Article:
2.6.9 Routing Over Low power and Lossy networks (roll)

NOTE: This charter is a snapshot of the 71st IETF Meeting in Philadelphia, PA USA. It may now be out-of-date.

Last Modified: 2008-02-15


JP Vasseur <jpv@cisco.com>
David Culler <culler@eecs.berkeley.edu>

Routing Area Director(s):

Ross Callon <rcallon@juniper.net>
David Ward <dward@cisco.com>

Routing Area Advisor:

David Ward <dward@cisco.com>

Mailing Lists:

General Discussion: roll@ietf.org
To Subscribe: http://www.ietf.org/mailman/listinfo/roll
Archive: http://www.ietf.org/mail-archive/web/roll/

Description of Working Group:

Low power and Lossy networks (LLNs) are typically composed of many
embedded devices with limited power, memory, and processing resources
interconnected by a variety of links, such as IEEE 802.15.4, Bluetooth,
Low Power WiFi. LLNs are transitioning to an end-to-end IP-based
solution to avoid the problem of non-interoperable networks
interconnected by protocol translation gateways and proxies. In
addition, LLNs have specific routing requirements that may not be met by
existing routing protocols, such as OSPF, IS-IS, AODV and OLSR. For
example path selection must be designed to take into consideration the
specific power capabilities, attributes and functional characteristics
of the links and nodes in the network.

There is a wide scope of application areas for LLNs, including
industrial monitoring, building automation (HVAC, lighting, access
control, fire), connected home, healthcare, environmental monitoring,
urban sensor networks sensor networks, assets tracking, refrigeration.
The Working Group will only focus on routing solutions for a subset of
these. It will focus on  industrial, connected home/building and urban
sensor networks and it will  determine the routing requirements for
these scenarios.

The Working Group will provide an IPv6 only routing architectural
framework for these application scenarios. Given the transition of this
technology to  IP, at this time it is believed that an IPv4 solution is
not necessary. The Framework will take into consideration various
aspects including high reliability in the presence of time varying loss
characteristics and connectivity while permitting low-power operation
with very modest memory and CPU pressure in networks potentially
comprising a very large number (several thousands) of nodes.

The Working Group will explore aspects of mobility within a single LLN
(if any) in the routing requirement creation.

The Working Group will pay particular attention to routing security and
manageability (e.g., self configuration) issues. It will also need to
consider the transport characteristic the routing protocol messages will
experience. Mechanisms that protect an LLN from congestion collapse or
that establish some degree of fairness between concurrent communication
sessions are out of scope of the Working Group. It is expected that
applications utilizing LLNs define appropriate mechanisms.

Work Items:

- Produce routing requirements documents for Industrial, Connected
Home, Building and urban sensor networks. Each document will describe
the use case and the associated routing protocol requirements. The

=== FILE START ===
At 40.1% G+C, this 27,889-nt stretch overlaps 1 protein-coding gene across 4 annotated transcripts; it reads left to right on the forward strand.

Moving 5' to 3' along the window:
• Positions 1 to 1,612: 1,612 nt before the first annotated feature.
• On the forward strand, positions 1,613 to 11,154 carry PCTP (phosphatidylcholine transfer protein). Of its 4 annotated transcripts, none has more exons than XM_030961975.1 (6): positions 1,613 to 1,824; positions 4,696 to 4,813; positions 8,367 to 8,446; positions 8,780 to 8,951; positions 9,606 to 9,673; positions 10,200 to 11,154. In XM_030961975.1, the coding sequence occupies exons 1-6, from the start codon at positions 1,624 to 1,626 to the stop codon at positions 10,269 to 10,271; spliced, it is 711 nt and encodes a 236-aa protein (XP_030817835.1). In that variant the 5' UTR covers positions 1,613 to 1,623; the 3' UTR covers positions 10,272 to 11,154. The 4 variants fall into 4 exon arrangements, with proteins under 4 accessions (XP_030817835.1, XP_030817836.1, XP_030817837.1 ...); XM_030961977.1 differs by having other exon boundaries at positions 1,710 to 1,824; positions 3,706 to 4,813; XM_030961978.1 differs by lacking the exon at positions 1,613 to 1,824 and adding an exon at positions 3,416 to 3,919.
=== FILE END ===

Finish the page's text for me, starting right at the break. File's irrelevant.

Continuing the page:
documents will progress in collaboration with the 6lowpan Working Group
(INT area).

- Survey the applicability of existing protocols to LLNs. The aim of
this document will be to analyze the scaling and characteristics of
existing protocols and identify whether or not they meet the routing
requirements of the applications identified above. Existing IGPs, MANET,
NEMO, DTN routing protocols will be part of evaluation.

- Specification of routing metrics used in path calculation. This
includes static and dynamic link/node attributes required for routing in

- Provide an architectural framework for routing and path selection at
Layer 3 (Routing for LLN Architecture) that addresses such issues as
whether LLN routing protocols require a distributed and/or centralized
path computation models, whether additional hierarchy is necessary and
how it is applied. Manageability will be considered with each approach,
along with various trade-offs for maintaining low power operation,
including the presence of non-trivial loss and networks with a very
large number of nodes.

- Produce a routing security framework for routing in LLNs.

Goals and Milestones:

Jul 2008  Submit Routing requirements for Industrial applications to the IESG to be considered as an Informational RFC.
Jul 2008  Submit Routing requirements for Connected Home networks applications to the IESG to be considered as an Informational RFC.
Jul 2008  Submit Routing requirements for Building applications to the IESG to be considered as an Informational RFC.
Jul 2008  Submit Routing requirements for Urban networks applications to the IESG to be considered as an Informational RFC.
Nov 2008  Submit Routing metrics for LLNs document to the IESG to be considered as a Proposed Standard.
Feb 2009  Submit Protocol Survey to the IESG to be considered as an Informational RFC.
Apr 2009  Submit Security Framework to the IESG to be considered as an Informational RFC
May 2009  Submit the Routing for LLNs Architecture document to the IESG as an Informational RFC.
Jun 2009  Recharter or close.

No Current Internet-Drafts

No Request For Comments

Meeting Minutes


1-2 ROLL-WG-Meeting
3- Home Automation Routing Requirement
4- Industrial Routing Requirements
5- Urban WSNs Routing Requirements in LLN
6- Overview of Existing Routing Protocols for LLN